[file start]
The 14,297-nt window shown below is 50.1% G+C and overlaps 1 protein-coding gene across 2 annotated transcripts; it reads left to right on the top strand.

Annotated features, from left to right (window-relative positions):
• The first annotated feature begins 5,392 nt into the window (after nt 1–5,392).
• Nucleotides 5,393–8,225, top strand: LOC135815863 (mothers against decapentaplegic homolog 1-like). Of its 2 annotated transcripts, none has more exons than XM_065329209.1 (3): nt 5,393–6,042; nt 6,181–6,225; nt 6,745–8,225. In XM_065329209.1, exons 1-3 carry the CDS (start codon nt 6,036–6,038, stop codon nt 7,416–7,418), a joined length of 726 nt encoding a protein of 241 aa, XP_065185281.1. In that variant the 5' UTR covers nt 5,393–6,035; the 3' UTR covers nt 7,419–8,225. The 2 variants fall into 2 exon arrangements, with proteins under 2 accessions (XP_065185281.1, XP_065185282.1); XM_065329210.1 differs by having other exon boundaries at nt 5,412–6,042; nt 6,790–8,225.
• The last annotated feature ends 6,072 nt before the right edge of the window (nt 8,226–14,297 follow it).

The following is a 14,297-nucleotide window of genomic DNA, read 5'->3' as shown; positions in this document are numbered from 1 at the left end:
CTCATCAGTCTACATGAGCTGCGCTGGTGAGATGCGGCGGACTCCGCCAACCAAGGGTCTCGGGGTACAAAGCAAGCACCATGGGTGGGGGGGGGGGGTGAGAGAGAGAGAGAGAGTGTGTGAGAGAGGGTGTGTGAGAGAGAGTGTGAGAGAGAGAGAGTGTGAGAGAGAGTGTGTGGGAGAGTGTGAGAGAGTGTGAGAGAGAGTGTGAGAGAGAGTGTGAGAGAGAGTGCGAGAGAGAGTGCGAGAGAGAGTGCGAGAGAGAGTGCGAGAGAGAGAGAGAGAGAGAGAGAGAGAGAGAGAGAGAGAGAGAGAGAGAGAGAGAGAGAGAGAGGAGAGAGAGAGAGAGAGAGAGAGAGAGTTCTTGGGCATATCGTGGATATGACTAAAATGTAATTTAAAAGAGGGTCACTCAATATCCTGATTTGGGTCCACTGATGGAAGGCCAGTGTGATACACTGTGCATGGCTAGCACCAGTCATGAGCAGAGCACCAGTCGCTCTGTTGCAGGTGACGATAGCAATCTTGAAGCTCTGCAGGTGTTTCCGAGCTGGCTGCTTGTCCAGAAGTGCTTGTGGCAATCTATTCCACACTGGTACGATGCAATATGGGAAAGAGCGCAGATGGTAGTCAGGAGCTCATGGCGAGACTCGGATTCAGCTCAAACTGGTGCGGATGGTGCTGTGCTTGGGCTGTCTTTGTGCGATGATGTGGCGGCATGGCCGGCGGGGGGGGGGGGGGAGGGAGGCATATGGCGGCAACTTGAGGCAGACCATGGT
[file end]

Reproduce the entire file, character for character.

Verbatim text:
The 14,297-nt window shown below is 50.1% G+C and overlaps 1 protein-coding gene across 2 annotated transcripts; it reads left to right on the top strand.

Annotated features, from left to right (window-relative positions):
• The first annotated feature begins 5,392 nt into the window (after nt 1–5,392).
• Nucleotides 5,393–8,225, top strand: LOC135815863 (mothers against decapentaplegic homolog 1-like). Of its 2 annotated transcripts, none has more exons than XM_065329209.1 (3): nt 5,393–6,042; nt 6,181–6,225; nt 6,745–8,225. In XM_065329209.1, exons 1-3 carry the CDS (start codon nt 6,036–6,038, stop codon nt 7,416–7,418), a joined length of 726 nt encoding a protein of 241 aa, XP_065185281.1. In that variant the 5' UTR covers nt 5,393–6,035; the 3' UTR covers nt 7,419–8,225. The 2 variants fall into 2 exon arrangements, with proteins under 2 accessions (XP_065185281.1, XP_065185282.1); XM_065329210.1 differs by having other exon boundaries at nt 5,412–6,042; nt 6,790–8,225.
• The last annotated feature ends 6,072 nt before the right edge of the window (nt 8,226–14,297 follow it).

The following is a 14,297-nucleotide window of genomic DNA, read 5'->3' as shown; positions in this document are numbered from 1 at the left end:
CTCATCAGTCTACATGAGCTGCGCTGGTGAGATGCGGCGGACTCCGCCAACCAAGGGTCTCGGGGTACAAAGCAAGCACCATGGGTGGGGGGGGGGGGTGAGAGAGAGAGAGAGAGTGTGTGAGAGAGGGTGTGTGAGAGAGAGTGTGAGAGAGAGAGAGTGTGAGAGAGAGTGTGTGGGAGAGTGTGAGAGAGTGTGAGAGAGAGTGTGAGAGAGAGTGTGAGAGAGAGTGCGAGAGAGAGTGCGAGAGAGAGTGCGAGAGAGAGTGCGAGAGAGAGAGAGAGAGAGAGAGAGAGAGAGAGAGAGAGAGAGAGAGAGAGAGAGAGAGAGAGAGGAGAGAGAGAGAGAGAGAGAGAGAGAGTTCTTGGGCATATCGTGGATATGACTAAAATGTAATTTAAAAGAGGGTCACTCAATATCCTGATTTGGGTCCACTGATGGAAGGCCAGTGTGATACACTGTGCATGGCTAGCACCAGTCATGAGCAGAGCACCAGTCGCTCTGTTGCAGGTGACGATAGCAATCTTGAAGCTCTGCAGGTGTTTCCGAGCTGGCTGCTTGTCCAGAAGTGCTTGTGGCAATCTATTCCACACTGGTACGATGCAATATGGGAAAGAGCGCAGATGGTAGTCAGGAGCTCATGGCGAGACTCGGATTCAGCTCAAACTGGTGCGGATGGTGCTGTGCTTGGGCTGTCTTTGTGCGATGATGTGGCGGCATGGCCGGCGGGGGGGGGGGGGGAGGGAGGCATATGGCGGCAACTTGAGGCAGACCATGGT